This Woman's Powerful Poem About Brock Turner and Rape Culture Is Going Viral
This week, the Internet exploded with outrage over the case of Brock Turner, a former Stanford University swimmer and convicted rapist who will serve a mere three months in county jail for sexually assaulting an unconscious woman behind a dumpster.
Turner's exceptionally lenient sentence was coupled with a series of deeply troubling letters from his family and friends, as well as two powerful messages from his victim that highlight the horrific consequences of the assault. The case has sparked a public conversation about rape culture — and yet there are still a lot of people who are on Turner's side.
Liz Ruddy, a 22-year-old production assistant who lives in Los Angeles, has something to say to those people. In a searing poem she posted on Facebook on Tuesday, Ruddy describes a conversation she had with a (male) colleague about the Turner case, in which he pressed her to consider that Turner might not have assaulted his victim, if only the young woman "had just been more responsible."
"The interaction that inspired the poem was with a coworker with whom I normally get along well," Ruddy said in an email to Mic on Friday. "That's part of the reason I was so shocked and angry. I hate that we live in a society where even well-intentioned people are influenced by this dangerous point of view, where it's acceptable for them to casually bring it up in an office setting."
Ruddy's response to her colleague, "An Open Letter to the Guy at Work," also serves as a response to all Turner apologists, and weaves the case into a larger narrative about rape culture in everyday life — from street harassment to slut-shaming school dress codes to loopholes in rape laws. It has since been shared more than 8,000 times.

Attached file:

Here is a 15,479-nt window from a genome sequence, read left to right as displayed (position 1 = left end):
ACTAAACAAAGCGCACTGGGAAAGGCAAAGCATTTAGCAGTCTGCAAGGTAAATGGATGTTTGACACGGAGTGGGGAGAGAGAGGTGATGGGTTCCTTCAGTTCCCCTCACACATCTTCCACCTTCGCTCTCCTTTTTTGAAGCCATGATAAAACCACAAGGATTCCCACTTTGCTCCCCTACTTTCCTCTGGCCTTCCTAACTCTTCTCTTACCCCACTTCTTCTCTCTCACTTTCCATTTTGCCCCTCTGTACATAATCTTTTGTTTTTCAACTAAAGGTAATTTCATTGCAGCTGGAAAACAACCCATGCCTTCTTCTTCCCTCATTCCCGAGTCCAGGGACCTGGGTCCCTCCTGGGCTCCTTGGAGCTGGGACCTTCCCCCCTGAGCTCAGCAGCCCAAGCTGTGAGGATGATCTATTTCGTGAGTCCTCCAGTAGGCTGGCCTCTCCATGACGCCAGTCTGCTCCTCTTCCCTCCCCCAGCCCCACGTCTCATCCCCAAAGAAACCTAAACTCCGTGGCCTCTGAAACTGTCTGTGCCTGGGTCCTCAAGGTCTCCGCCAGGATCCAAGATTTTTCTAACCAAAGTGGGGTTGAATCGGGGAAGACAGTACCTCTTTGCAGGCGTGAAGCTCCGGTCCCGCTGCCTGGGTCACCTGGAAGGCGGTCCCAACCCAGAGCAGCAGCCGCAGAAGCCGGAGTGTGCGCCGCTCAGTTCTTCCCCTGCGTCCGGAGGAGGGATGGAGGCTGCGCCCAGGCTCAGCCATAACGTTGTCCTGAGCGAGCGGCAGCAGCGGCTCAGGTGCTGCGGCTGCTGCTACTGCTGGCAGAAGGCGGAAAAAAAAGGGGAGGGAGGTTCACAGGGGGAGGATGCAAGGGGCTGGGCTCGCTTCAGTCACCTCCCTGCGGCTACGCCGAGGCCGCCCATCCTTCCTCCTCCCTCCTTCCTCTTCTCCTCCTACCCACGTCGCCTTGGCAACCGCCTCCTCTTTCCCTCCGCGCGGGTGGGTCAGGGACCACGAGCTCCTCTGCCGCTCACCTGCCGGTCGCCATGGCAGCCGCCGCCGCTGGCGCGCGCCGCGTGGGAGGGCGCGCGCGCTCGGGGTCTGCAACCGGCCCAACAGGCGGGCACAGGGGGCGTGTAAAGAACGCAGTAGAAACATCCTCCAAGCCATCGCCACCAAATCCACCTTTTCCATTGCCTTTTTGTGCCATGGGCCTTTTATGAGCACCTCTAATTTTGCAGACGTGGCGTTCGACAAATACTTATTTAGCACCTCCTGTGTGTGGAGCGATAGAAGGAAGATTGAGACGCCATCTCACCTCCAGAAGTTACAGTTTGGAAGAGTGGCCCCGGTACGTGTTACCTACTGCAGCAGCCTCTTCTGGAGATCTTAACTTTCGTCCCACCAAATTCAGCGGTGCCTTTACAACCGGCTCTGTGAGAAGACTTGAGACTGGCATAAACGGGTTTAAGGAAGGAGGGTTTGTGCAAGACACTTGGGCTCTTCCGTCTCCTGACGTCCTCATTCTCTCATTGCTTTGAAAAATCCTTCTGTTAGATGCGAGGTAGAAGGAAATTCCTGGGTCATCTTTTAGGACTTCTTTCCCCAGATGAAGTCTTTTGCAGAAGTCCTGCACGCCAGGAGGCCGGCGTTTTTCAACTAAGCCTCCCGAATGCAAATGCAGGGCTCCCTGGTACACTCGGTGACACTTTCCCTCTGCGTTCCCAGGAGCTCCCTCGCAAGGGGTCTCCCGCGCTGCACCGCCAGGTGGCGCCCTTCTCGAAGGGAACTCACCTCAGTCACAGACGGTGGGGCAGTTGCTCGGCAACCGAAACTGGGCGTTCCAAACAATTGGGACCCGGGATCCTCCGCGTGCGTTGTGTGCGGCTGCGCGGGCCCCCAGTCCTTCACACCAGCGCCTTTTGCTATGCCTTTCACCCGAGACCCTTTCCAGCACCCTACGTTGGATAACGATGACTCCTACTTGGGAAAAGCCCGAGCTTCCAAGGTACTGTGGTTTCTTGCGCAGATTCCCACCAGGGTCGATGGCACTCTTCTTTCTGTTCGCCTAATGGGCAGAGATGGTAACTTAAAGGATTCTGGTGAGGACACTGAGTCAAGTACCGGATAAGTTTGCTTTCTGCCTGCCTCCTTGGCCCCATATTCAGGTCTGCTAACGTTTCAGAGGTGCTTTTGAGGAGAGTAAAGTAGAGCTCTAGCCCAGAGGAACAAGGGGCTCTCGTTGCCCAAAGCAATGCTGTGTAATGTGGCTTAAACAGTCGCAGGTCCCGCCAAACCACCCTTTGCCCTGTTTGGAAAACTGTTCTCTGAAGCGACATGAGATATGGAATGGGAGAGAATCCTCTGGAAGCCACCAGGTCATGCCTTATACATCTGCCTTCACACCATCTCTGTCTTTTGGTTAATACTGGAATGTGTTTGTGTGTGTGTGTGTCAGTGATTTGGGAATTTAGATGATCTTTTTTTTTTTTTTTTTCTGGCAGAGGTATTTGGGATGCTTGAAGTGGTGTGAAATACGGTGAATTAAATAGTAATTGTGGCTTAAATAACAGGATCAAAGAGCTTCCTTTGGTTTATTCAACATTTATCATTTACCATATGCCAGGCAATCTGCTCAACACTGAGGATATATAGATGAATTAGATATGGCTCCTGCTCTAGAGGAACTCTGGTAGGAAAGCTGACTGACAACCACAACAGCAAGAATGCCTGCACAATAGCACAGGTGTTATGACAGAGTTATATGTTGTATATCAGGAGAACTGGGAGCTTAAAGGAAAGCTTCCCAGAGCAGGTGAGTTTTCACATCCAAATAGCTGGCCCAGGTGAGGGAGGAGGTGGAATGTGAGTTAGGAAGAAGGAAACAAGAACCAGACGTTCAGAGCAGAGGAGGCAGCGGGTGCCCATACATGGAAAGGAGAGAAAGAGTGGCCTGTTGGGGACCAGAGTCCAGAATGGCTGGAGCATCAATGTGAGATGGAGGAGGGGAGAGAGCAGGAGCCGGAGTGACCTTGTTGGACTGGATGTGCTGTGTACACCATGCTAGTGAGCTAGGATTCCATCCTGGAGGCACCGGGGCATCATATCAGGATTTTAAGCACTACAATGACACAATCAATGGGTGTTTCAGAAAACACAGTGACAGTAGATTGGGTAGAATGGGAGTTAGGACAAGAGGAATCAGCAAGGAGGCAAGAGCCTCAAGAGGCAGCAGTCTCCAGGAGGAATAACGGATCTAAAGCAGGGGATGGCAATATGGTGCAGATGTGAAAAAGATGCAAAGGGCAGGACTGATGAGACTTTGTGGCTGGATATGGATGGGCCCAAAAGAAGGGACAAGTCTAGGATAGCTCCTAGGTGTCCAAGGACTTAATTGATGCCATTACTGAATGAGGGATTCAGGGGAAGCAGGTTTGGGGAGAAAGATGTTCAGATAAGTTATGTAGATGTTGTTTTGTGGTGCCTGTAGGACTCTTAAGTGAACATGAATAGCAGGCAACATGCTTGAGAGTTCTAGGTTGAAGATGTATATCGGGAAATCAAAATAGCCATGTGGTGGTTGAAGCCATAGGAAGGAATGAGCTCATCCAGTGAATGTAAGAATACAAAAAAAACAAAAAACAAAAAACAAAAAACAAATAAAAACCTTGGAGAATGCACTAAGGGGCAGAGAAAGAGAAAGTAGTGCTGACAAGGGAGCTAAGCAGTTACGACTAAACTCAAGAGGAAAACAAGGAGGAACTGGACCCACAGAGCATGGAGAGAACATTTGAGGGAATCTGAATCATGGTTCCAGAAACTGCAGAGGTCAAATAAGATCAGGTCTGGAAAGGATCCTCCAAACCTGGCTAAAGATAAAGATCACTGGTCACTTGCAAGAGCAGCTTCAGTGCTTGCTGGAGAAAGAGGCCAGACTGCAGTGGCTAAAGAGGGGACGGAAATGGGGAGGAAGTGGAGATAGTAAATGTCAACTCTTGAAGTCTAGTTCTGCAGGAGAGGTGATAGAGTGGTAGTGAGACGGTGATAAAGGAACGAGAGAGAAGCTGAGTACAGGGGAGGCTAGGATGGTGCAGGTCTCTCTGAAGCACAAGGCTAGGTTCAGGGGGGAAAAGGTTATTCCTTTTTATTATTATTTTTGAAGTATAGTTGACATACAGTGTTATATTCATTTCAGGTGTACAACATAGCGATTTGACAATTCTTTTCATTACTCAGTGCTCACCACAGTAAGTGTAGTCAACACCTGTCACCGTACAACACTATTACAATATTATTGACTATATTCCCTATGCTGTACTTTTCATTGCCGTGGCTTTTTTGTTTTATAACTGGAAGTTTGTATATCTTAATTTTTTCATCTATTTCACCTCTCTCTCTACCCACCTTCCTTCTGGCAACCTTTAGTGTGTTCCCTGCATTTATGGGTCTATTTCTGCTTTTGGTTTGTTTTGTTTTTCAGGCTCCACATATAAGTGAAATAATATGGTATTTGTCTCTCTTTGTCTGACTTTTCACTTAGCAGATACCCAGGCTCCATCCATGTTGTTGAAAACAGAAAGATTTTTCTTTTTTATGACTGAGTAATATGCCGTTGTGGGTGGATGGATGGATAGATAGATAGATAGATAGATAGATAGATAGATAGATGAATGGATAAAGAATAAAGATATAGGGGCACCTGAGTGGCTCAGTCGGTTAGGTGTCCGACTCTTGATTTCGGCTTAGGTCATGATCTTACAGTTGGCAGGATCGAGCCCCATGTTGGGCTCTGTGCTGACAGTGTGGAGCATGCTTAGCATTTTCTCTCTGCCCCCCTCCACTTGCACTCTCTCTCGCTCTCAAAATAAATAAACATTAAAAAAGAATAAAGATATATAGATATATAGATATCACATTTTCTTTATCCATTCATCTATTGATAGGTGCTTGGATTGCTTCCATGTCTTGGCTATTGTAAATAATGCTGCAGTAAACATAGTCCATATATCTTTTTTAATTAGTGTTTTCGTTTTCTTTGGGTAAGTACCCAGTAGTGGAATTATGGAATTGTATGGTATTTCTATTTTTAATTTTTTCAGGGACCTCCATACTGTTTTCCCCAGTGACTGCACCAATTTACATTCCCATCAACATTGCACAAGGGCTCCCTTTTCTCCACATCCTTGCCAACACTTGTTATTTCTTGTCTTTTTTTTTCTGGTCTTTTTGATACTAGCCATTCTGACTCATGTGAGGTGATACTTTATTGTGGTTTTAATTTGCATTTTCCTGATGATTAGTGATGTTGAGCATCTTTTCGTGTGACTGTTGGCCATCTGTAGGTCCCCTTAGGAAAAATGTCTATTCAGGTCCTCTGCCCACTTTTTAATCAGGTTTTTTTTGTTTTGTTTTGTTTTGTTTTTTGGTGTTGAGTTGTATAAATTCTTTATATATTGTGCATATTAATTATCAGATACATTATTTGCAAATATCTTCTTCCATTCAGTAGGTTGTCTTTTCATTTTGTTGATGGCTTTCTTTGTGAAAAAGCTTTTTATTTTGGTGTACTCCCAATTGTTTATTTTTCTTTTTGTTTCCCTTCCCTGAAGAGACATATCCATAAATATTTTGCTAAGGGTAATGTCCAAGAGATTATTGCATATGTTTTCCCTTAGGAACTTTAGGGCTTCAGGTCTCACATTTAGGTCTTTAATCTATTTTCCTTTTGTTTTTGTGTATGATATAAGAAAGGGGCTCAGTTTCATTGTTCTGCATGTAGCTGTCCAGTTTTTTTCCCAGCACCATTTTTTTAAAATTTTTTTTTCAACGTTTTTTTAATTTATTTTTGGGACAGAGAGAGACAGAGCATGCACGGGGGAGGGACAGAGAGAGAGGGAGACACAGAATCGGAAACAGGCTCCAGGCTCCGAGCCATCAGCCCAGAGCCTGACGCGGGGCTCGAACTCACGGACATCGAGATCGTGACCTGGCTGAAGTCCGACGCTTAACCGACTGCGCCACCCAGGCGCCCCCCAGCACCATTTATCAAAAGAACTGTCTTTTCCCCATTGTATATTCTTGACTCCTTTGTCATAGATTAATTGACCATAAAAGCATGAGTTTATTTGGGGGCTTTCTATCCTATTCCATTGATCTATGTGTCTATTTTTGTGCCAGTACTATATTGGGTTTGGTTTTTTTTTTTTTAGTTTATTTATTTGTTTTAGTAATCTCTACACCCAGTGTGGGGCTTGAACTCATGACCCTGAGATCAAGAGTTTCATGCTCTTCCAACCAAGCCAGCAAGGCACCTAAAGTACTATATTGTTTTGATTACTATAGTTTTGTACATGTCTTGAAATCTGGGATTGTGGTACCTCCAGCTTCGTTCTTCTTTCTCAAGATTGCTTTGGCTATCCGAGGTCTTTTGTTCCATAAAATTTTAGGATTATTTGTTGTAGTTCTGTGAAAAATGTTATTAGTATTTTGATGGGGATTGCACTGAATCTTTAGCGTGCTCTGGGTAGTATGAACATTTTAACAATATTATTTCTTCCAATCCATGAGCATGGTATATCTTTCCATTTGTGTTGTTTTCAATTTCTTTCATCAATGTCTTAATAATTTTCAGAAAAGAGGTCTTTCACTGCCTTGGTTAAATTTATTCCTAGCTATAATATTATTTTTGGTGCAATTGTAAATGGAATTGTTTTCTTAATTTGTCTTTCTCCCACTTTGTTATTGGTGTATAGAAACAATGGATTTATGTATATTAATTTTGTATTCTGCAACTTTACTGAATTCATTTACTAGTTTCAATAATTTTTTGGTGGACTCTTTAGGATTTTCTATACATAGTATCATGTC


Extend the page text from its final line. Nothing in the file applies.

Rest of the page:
Ruddy's piece claps back at the notion that survivors should be held responsible for being sexually assaulted under any circumstances, regardless of what they wore or how much they drank. It also offers a sharp take on the many different, seemingly benign ways a victim-blaming mentality seeps into the way we think about and adjudicate sexual assault — and how that process affects people differently.
"I don't need everyone to agree with me, as long as they read and take the time to consider another point of view — a point of view, I might point out, that is still limited to a very entitled existence," Ruddy said. "As a middle-class white woman living in America, I'm part of one of the most privileged groups of women in the world, and yet still living in constant fear. What does that tell you about those even less fortunate than I?"
That's something everyone — especially Turner's defenders, or anyone who's ever hinted that a survivor might be culpable for being raped, or suggested sexual assault is the responsibility of anyone but the assailant — can chew over, starting by reading Ruddy's poem. But, she added, we shouldn't stop there.
"People have been calling my poem a 'mic drop,' which is so flattering, but I'd rather pass it on to the next person, to the next unheard voice," Ruddy said. "Let's not let this be the end of the conversation, but rather, the beginning."
Read Ruddy's poem in full below:
It's a Monday morning and we're making small-talk,
Jun. 10, 2016, 2:08 p.m.: This story has been updated.